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Dish

ca. 1785
Origin: China, Jingdezhen
OL: 11 1/4" OW: 8 1/8"
Porcelain, hard-paste
Museum Purchase
Acc. No. 2013-96
Chinese porcelain dish decorated with opaque enamels in the so-called "tobacco leaf" or "pseudo-tobacco leaf" pattern. The painted decoration is highlighted with gilding.
Label:The images on this Chinese porcelain dish show what many collectors refer to today as “tobacco leaf” or “pseudo-tobacco leaf” designs. This misnomer may stem from the popularity of these motifs in the colonial South, where tobacco was an important crop. However, the foliage on these pieces more likely represents plants native to South East Asia or the Pacific Islands. The flowers are a cross between a hibiscus and a passionflower; the wheel-like image on the dish represents the cross-section of a pomegranate. This variation is one among a larger group of designs based largely on Indian textiles. Versions of the decorative motif have been found archaeologically in Williamsburg at the Governor’s Palace. Others were owned by the Lloyd family of Maryland, the Washingtons at Mount Vernon, and the Heyward family of Charleston, South Carolina.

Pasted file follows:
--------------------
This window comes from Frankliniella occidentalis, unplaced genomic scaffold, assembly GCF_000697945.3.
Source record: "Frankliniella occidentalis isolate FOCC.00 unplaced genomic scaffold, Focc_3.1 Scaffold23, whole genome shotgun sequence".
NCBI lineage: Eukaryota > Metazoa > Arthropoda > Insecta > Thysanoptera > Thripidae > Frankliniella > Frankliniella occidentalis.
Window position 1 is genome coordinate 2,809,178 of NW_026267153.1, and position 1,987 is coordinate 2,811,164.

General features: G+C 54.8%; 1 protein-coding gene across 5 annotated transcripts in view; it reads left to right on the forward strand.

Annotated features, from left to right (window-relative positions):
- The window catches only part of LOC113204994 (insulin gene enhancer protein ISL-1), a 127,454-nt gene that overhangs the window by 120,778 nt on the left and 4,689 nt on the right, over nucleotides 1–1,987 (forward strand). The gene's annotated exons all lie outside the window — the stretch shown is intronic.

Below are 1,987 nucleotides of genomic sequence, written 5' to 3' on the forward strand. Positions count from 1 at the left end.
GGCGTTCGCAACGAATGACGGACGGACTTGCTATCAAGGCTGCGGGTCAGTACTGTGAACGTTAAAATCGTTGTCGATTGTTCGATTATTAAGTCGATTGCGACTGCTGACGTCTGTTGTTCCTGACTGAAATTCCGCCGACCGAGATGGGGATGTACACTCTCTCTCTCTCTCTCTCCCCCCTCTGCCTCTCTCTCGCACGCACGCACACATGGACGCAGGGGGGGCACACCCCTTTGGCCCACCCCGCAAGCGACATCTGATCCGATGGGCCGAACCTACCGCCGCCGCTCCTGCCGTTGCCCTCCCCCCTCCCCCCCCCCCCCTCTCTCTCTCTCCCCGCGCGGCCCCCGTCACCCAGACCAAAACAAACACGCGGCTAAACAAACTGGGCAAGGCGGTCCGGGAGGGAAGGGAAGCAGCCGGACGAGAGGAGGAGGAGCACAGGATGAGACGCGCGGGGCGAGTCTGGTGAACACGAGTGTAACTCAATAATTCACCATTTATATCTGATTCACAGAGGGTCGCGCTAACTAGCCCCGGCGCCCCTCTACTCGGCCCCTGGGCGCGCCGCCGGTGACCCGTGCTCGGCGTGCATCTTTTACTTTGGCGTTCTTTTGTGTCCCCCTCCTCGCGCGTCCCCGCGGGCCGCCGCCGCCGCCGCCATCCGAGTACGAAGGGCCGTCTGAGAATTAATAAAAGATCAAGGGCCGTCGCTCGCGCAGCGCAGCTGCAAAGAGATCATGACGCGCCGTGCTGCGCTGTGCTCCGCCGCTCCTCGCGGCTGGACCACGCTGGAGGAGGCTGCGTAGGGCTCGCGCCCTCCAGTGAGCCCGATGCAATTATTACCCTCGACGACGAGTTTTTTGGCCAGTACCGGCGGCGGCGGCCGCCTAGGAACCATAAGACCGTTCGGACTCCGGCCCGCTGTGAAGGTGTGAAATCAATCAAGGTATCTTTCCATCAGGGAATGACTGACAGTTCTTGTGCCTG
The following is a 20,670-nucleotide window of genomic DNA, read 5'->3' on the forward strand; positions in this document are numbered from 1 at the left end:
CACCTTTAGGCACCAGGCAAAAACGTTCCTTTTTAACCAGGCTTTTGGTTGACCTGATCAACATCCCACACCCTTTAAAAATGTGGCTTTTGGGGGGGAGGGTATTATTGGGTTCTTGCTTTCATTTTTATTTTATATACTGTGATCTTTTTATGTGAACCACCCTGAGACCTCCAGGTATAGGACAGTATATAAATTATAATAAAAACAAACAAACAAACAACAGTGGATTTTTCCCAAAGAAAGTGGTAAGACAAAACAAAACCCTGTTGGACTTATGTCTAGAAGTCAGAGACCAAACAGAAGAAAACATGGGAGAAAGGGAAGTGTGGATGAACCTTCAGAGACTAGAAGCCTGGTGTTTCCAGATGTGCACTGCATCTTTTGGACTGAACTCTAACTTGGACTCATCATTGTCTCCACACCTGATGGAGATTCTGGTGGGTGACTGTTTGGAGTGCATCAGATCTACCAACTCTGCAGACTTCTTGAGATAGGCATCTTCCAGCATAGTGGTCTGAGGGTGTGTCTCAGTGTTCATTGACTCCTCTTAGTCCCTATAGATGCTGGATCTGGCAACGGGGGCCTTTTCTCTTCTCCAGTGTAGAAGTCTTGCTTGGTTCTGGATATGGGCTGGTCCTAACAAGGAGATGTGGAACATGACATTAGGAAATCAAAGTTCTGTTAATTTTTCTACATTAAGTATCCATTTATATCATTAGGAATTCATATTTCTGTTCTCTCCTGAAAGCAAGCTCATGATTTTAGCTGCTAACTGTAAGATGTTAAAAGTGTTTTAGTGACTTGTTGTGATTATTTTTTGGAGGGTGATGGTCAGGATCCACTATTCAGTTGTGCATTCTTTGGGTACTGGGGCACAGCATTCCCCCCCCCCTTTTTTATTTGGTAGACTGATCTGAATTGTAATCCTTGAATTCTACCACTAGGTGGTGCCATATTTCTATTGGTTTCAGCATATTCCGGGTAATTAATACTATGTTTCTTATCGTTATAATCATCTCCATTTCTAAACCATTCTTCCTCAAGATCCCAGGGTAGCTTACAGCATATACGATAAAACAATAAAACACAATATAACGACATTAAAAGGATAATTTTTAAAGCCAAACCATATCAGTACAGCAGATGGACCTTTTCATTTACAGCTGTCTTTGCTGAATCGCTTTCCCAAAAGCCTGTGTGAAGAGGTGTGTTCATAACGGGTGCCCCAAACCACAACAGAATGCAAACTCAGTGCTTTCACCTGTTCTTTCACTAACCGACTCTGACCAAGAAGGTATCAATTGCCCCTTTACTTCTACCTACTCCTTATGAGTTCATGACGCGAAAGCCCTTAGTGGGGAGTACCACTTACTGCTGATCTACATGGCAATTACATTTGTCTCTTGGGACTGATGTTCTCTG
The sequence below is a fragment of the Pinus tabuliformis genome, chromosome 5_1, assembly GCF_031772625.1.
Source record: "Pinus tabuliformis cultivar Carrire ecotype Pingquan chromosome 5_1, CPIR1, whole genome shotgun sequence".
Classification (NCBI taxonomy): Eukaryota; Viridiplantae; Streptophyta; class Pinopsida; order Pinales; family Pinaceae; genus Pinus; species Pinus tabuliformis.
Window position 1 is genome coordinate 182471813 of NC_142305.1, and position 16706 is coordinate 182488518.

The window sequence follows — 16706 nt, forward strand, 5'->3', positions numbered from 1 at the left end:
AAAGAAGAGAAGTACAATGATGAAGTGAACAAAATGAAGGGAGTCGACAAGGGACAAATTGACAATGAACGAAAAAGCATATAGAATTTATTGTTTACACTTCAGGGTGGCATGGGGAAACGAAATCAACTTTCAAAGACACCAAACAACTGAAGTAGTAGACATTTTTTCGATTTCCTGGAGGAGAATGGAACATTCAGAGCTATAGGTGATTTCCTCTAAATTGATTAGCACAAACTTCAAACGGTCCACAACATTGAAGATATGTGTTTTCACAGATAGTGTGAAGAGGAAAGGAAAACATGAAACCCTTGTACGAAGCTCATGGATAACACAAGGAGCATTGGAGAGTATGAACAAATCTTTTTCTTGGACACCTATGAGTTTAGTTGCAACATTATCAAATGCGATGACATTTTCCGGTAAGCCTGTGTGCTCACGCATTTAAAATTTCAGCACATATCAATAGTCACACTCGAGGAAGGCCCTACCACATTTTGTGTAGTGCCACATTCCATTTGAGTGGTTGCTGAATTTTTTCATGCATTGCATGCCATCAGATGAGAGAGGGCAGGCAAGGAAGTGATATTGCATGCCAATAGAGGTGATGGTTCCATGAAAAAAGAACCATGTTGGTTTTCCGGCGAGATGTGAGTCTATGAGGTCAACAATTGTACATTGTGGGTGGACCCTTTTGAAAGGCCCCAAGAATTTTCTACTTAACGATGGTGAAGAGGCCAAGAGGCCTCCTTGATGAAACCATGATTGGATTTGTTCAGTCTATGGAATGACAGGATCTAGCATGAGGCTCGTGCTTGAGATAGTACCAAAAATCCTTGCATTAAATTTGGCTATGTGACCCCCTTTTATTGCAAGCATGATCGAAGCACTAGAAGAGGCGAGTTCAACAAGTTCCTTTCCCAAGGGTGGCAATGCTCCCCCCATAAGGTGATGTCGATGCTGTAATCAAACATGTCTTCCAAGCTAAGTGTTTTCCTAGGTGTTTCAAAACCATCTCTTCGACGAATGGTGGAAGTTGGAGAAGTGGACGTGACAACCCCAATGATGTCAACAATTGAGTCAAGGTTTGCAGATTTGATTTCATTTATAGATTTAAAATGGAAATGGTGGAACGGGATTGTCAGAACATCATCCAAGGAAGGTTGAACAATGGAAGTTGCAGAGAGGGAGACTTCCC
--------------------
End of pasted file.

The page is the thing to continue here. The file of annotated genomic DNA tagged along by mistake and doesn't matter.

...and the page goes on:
Provenance:Purchased from: Northeast Auctions